What is it they say? The best time to start grilling was 10 years ago but the second best time to start is today? I don’t actually know if anybody says that, but I stand by it. Grilling can seem intimidating if you don’t know where to start, but the only requisite to joining grill club is to have a grill. I’ve put in my grilling hours, but also my research hours and I’ve put together this grill guide so you too can join the grill club.
Simply put, the most defining aspect to grills is how they are fueled. The 3 main fueling types are gas, pellets, and charcoal/wood. All of them are good, and there’s benefits to each type. If you’re not sure which type to get, I would consider what you value most as a griller. In other words, do you want the convenience, a great char or sear, or a smoky flavor? You can have it all, but I would say each grill type mainly crosses over into two main categories. Here’s a diagram to better illustrate.
Positioned as the most convenient machine, a gas grill can be sneered upon by hardcore grillers. But like I said before, there’s no gatekeeping to grilling. Additional to convenience, you’re going to get a really good sear with gas. Cooking can begin soon after firing it up, and although the flavor isn’t going to be as deep or nuanced, you can buy wood packs to add to the grill to impart some smoke. Gas technology has advanced so that you don’t get the gas flavor as much too.
All that to say, don’t let anybody tell you that the way you want to grill is a lesser way. Gas grills are amazing.
1. Char-Broil Classic 280 Liquid Propane Gas Grill $160 No barriers to entry, low price point, easy to use – this is a great budget option for anyone that’s new to grilling.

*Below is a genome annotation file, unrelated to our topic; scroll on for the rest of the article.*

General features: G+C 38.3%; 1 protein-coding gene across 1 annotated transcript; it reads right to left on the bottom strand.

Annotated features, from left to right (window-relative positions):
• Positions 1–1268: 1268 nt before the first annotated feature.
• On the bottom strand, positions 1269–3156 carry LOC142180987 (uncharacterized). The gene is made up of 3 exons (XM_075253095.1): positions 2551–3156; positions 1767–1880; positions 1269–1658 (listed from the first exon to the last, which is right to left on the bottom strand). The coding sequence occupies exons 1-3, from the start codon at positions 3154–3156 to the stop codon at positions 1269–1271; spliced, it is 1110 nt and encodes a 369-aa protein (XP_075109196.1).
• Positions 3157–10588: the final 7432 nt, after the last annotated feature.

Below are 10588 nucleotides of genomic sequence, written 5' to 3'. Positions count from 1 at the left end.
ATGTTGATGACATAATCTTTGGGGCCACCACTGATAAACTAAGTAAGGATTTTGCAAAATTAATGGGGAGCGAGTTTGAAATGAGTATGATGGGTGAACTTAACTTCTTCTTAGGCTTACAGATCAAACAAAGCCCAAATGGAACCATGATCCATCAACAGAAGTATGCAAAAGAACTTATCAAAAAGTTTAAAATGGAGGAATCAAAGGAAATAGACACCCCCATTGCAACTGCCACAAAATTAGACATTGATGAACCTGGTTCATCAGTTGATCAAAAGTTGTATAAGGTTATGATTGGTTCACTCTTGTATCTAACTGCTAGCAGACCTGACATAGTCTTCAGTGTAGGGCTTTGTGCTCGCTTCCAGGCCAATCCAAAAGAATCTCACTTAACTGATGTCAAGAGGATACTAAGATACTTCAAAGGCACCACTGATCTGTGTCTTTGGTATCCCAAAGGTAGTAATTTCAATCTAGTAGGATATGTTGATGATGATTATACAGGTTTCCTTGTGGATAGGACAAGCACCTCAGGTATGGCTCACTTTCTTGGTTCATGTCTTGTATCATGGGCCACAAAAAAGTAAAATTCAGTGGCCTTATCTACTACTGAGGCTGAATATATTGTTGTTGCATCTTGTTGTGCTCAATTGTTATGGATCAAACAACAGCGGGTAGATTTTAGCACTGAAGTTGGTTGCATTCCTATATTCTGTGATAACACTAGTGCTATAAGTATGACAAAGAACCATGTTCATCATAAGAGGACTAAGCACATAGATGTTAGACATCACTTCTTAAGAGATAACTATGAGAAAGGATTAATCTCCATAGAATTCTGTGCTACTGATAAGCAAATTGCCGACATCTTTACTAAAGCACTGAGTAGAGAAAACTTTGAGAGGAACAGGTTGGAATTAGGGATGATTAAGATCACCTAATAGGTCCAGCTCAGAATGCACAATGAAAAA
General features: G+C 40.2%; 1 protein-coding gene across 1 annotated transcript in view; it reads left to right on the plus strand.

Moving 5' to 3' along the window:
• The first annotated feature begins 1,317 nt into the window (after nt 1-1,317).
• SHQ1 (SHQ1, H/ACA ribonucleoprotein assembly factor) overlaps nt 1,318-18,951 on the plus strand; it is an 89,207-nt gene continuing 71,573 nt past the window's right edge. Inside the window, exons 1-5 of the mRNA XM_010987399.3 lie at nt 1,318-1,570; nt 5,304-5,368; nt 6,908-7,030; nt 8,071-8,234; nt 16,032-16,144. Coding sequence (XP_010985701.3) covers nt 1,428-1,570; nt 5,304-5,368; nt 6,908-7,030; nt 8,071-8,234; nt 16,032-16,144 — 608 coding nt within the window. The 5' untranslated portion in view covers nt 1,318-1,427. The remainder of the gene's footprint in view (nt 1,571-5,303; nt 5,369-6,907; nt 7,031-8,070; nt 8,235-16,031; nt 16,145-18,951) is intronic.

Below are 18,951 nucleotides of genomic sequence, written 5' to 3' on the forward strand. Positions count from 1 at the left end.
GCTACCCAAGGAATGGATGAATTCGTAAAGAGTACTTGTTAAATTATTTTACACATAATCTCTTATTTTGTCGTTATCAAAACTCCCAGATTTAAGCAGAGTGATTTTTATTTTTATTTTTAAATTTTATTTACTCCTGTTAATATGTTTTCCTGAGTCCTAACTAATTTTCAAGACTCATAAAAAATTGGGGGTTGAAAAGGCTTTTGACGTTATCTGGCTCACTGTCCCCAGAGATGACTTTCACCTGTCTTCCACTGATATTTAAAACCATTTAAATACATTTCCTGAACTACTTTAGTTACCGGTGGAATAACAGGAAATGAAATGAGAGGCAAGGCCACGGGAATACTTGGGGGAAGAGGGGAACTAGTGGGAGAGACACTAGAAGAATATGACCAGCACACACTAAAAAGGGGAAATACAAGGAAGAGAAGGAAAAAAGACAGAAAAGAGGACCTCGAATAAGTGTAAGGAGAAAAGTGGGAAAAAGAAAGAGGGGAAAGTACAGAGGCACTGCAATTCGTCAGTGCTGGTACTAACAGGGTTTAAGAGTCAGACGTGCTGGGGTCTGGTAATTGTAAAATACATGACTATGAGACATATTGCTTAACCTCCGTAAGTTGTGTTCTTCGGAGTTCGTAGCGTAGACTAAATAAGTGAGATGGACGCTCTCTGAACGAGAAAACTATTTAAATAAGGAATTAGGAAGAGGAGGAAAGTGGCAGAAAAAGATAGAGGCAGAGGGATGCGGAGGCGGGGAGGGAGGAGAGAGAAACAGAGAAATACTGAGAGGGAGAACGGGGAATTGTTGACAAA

2. Char-Griller E3001 Grillin’ Pro 40 $343 Char-griller is a great brand. This is one of their more entry-level grills but it has great features and performance for the price point. Good corner to corner coverage, and a decent BTU range. Plus the dome style is slick.
3. Char-Broil Signature TRU-Infrared $429 I’ve owned many char-broil grills. Once upon a time I was part of the Char-Broil Allstars grilling team and I’ve loved their TRU-Infrared grills since they first came out. No cold spots; high, even heat; great control. One of the most responsive grills you can get, and available at a range of price points. Any Char-Broil TRU-Infrared grill is a great option.
4. Dometic Twin Eagles C Series 36 (pricing obtained through dealers – link to dealer locator) This is the luxury option, and boy it’s a stunner. I’ve recently come onto the Twin Eagles + Domestic scene, and I plan to stay there (Twin Eagles + Dometic is what we’re using for our outdoor kitchen). They incorporate ceramic briquettes, along with gas fuel, to provide smooth, edge to edge heat that is both efficient and responsive. Also available with a rotisserie option, which you know I’m excited to use.
Pellet grills are my personal favorite way to grill. All things considered, they give flavor almost like a charcoal grill, and with the convenience of gas. They self-regulate their temperature so for a long cook like smoking a pork butt or brisket, it’s not as involved. I’ll even run it all night and it doesn’t need as much monitoring as gas or charcoal. The compromise you make with pellet is you’re not going to get that sear.
1. PIT BOSS PB440D2 Wood Pellet Grill $310 My first pellet grill was a Pit Boss, and I loved it. Easy to use, amazing flavor, and their built more to be a grill so you can get a better sear with the Pit Boss than you’ll get with higher end brands like Traeger that aim for more smoke flavor.
2. PIT BOSS LGrill 440 Deluxe Wood Pellet Grill $499 Another Pit Boss option, just with a few more features.
3. Traeger Grills Ironwood 650 Wood Pellet Grill $1400 Traeger is probably the biggest name in pellet grills and smokers, and there’s good reason. They work really well, have amazing flavor, and are easy to operate. Downside is you have to use their brand of pellets (I’ve tried other brands – they get clogged), and at $19 a bag, that can get cost-prohibitive pretty quick.
4. Dometic Twin Eagles Pellet Grill 36R (pricing obtained through dealers – link to dealer locator) The Twin Eagles + Dometic pellet grill is what grillers dream of. Amazing smoke flavor, cool tech, and a built-in option (which will also be in our outdoor kitchen). It uses any kind of pellet, so the ongoing cost isn’t like that of a Traeger, plus there’s a charcoal tray that can be used to sear off meats once they’ve been smoked through.